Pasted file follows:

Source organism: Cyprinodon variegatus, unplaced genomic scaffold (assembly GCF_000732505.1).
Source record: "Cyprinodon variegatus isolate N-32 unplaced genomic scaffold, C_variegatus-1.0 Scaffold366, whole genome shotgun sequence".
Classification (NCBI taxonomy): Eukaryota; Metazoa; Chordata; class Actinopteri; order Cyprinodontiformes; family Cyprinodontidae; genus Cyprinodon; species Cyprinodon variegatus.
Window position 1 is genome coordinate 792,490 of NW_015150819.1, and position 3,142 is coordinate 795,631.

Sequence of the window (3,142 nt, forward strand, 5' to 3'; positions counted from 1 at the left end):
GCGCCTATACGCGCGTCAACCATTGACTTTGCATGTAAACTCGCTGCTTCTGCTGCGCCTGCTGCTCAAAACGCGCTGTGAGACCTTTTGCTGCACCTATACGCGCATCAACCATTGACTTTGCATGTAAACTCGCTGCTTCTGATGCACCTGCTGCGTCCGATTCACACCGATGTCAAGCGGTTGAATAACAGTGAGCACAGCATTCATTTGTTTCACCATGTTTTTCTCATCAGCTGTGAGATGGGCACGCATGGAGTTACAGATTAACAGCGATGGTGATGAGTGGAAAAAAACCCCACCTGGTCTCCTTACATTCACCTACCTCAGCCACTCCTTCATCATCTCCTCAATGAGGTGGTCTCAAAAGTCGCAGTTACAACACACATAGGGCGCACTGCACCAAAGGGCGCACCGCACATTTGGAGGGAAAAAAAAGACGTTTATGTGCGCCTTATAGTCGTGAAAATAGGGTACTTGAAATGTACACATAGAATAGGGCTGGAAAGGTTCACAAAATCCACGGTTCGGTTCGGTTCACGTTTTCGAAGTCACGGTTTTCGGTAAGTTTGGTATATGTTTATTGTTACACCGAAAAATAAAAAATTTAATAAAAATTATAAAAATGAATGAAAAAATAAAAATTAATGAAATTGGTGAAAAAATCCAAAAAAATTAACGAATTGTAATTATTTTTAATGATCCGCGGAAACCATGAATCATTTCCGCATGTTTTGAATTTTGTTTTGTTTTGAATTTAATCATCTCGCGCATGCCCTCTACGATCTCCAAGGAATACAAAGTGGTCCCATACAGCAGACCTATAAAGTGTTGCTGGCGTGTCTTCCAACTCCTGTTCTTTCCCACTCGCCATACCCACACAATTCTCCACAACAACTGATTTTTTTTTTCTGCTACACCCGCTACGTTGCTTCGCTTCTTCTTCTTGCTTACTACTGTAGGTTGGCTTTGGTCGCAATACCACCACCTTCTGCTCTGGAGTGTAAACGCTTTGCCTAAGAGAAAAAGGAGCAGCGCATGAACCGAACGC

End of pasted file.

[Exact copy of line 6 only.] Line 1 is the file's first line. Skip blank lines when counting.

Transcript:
GCGCCTATACGCGCGTCAACCATTGACTTTGCATGTAAACTCGCTGCTTCTGCTGCGCCTGCTGCTCAAAACGCGCTGTGAGACCTTTTGCTGCACCTATACGCGCATCAACCATTGACTTTGCATGTAAACTCGCTGCTTCTGATGCACCTGCTGCGTCCGATTCACACCGATGTCAAGCGGTTGAATAACAGTGAGCACAGCATTCATTTGTTTCACCATGTTTTTCTCATCAGCTGTGAGATGGGCACGCATGGAGTTACAGATTAACAGCGATGGTGATGAGTGGAAAAAAACCCCACCTGGTCTCCTTACATTCACCTACCTCAGCCACTCCTTCATCATCTCCTCAATGAGGTGGTCTCAAAAGTCGCAGTTACAACACACATAGGGCGCACTGCACCAAAGGGCGCACCGCACATTTGGAGGGAAAAAAAAGACGTTTATGTGCGCCTTATAGTCGTGAAAATAGGGTACTTGAAATGTACACATAGAATAGGGCTGGAAAGGTTCACAAAATCCACGGTTCGGTTCGGTTCACGTTTTCGAAGTCACGGTTTTCGGTAAGTTTGGTATATGTTTATTGTTACACCGAAAAATAAAAAATTTAATAAAAATTATAAAAATGAATGAAAAAATAAAAATTAATGAAATTGGTGAAAAAATCCAAAAAAATTAACGAATTGTAATTATTTTTAATGATCCGCGGAAACCATGAATCATTTCCGCATGTTTTGAATTTTGTTTTGTTTTGAATTTAATCATCTCGCGCATGCCCTCTACGATCTCCAAGGAATACAAAGTGGTCCCATACAGCAGACCTATAAAGTGTTGCTGGCGTGTCTTCCAACTCCTGTTCTTTCCCACTCGCCATACCCACACAATTCTCCACAACAACTGATTTTTTTTTTCTGCTACACCCGCTACGTTGCTTCGCTTCTTCTTCTTGCTTACTACTGTAGGTTGGCTTTGGTCGCAATACCACCACCTTCTGCTCTGGAGTGTAAACGCTTTGCCTAAGAGAAAAAGGAGCAGCGCATGAACCGAACGC